Days before our field trip to the science center, Mrs. Bermudez tells our class the sun is actually hundreds of times larger than the earth. We move around it. We’re nothing, zooming through dark space
, she says, matter-of-factly, as if it didn’t matter that we were no longer the center of our own little worlds. We, with crayons in our hands coloring dittos of the sun and our nine planets. We, at our desks but also helplessly zooming through cold, empty space. I don’t want to believe her; the sun is the size of a sunflower, I insist. I draw lemon-yellow petals around it and color its center sienna brown. The first time I see a lion I am nine years old, my grandfather’s hands holding me back from the cage I want to open. I can still feel his grip and the lion’s eyes staring at me like tiny, amber planets behind bars, asking me to set him free. My first kiss was under the shade of moonlit palms in Janet Carballo’s backyard, exactly two days before the end of the school year. But I’m still feeling the powdery skin behind her earlobes, smelling her strawberry lip gloss and the orange blossoms in the air already thick with summer. I never saw a comet until I was twenty-four, cupped in the darkness of the Everglades and the arms of a man I loved. It was past midnight on a Sunday, I remember; I didn’t go to work the next day. I’m still sleeping with the mangroves and the ibis, under a masterpiece of stars. The comet’s tail a brushstroke of pure, genius light.
These are more than memories. They are what lives—and relives—inside our bodies, in every cell and heartbeat. The undiscovered DNA of our souls imprinted with the minute details of those eternal moments that change our lives, our stories, forever. Sometimes they’re subtle, sometimes dramatic, but we know nothing will ever be the same the instant we experience them. And quite often they are unexpected.
On the afternoon of December 12, while casually driving back to my home in Maine, I receive a phone call with the news that I have been chosen as inaugural poet. Bewildered, I first wonder if it could be some cruel joke a friend might be playing on me. You mean like Robert Frost? Like Maya Angelou?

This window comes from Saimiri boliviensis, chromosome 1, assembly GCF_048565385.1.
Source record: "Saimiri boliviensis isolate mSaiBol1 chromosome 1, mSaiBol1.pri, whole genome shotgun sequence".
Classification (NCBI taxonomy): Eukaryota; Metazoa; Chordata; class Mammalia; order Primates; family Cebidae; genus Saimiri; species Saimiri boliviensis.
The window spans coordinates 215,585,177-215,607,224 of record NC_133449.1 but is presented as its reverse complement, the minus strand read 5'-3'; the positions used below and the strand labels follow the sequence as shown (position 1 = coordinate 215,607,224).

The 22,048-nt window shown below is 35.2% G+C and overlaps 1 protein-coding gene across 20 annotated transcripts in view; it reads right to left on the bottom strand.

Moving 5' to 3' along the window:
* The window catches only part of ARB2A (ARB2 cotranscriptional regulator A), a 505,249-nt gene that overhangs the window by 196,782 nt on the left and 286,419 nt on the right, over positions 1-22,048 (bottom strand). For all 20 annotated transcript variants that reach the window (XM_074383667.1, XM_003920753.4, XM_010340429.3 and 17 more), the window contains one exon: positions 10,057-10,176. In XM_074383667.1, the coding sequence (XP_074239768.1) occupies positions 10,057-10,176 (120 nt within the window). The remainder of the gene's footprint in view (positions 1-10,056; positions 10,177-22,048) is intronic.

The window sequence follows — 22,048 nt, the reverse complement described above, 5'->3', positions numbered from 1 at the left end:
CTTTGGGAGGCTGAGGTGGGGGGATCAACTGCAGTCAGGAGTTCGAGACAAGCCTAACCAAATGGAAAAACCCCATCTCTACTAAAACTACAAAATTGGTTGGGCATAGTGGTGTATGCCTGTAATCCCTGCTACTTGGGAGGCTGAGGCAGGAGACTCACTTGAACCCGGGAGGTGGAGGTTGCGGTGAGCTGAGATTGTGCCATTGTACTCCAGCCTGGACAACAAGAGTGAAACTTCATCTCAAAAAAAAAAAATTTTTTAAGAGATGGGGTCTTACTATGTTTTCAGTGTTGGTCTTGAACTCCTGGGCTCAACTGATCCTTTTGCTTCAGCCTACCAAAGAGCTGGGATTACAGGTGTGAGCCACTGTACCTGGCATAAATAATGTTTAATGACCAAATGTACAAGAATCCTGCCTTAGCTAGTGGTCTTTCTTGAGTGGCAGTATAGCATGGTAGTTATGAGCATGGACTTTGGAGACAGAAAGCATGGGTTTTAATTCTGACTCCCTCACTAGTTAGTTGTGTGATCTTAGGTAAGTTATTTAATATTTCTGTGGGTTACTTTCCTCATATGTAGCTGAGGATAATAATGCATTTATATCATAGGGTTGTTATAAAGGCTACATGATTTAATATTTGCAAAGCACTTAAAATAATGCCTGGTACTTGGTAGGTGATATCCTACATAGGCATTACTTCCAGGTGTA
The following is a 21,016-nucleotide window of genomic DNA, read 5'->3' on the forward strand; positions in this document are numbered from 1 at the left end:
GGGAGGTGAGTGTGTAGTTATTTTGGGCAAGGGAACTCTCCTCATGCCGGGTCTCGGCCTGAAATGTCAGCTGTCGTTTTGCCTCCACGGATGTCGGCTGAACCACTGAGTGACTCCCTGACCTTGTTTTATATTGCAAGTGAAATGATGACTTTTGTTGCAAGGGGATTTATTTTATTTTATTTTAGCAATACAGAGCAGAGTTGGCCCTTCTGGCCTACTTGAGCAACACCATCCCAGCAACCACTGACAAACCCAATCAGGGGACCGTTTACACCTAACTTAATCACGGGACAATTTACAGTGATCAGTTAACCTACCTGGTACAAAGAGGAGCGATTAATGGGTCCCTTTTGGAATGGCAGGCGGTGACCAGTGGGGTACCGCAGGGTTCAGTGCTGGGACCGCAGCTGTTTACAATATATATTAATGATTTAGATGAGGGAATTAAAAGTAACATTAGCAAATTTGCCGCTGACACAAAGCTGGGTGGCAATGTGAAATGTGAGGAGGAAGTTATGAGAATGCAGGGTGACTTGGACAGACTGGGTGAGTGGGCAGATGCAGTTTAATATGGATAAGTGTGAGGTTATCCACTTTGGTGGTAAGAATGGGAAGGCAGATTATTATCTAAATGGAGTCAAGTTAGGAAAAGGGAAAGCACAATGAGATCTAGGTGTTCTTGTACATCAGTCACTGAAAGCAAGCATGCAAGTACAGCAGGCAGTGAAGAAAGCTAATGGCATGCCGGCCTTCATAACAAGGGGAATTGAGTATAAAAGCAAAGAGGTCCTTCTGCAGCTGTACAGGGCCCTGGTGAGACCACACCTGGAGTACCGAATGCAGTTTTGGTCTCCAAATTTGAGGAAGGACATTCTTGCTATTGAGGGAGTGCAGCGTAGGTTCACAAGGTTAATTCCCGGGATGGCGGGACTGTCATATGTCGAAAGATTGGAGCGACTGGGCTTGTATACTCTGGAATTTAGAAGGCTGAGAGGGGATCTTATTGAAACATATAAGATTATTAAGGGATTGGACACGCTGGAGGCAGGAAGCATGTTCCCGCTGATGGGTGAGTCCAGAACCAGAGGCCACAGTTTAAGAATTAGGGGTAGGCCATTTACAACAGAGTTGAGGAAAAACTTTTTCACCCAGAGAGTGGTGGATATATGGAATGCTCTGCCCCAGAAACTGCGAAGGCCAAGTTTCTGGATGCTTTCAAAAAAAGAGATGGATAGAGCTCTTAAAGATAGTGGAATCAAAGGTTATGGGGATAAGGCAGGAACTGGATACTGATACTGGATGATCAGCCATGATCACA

I ask, wanting confirmation that what I just heard is true. Yes. Yes
, I’m told, as I keep driving down the interstate in a daze, trying to speak, trying to fathom what has just happened. But I know. My body knows it’s the most important moment of my life as a poet, a day by which I will mark the rest of my life, the day I learned that I will be named the fifth poet ever in our history to be US Inaugural Poet.
I’m asked by the Presidential Inaugural Committee to write not one but three
poems in three weeks. Quite a challenge. But before any apprehension or pressure sets in, the world I move through is transfixed by my jubilation and astonishment: one by one the birches along the highway turn from silver to gold; the bare-branched oaks traced with snow become perfectly balanced sculptures; and the highway stretches right into the sun. I begin the poem in my mind as I drive, musing over a flood of lines and images.
But then I catch my eyes in the rearview mirror, and it becomes a portal into my past. In my reflection I see my father holding my hand for the last time, as he is quietly dying in the spare room of the house where he raised me. His eyes blink forever once: goodbye
; twice: forgive me
; three times: I won’t be back
. Gone, into the space beyond the sun and stars. I think of him, my mother, my grandparents—their courage and sacrifices, all their struggles and hard work to make a better life in America for themselves and for my brother and me. Overcome by a wave of immense gratitude, I pull off the highway, step out of the car, and sit on the shoulder, leaning against the car door. Looking into the sky, the sun becomes a sunflower again. This is because of them
. . . I keep thinking and repeating . . . because of them
. . . all because of them
. . .
Copyright © 2013 by Richard Blanco. All rights reserved. No part of this excerpt may be reproduced or reprinted without permission in writing from the publisher.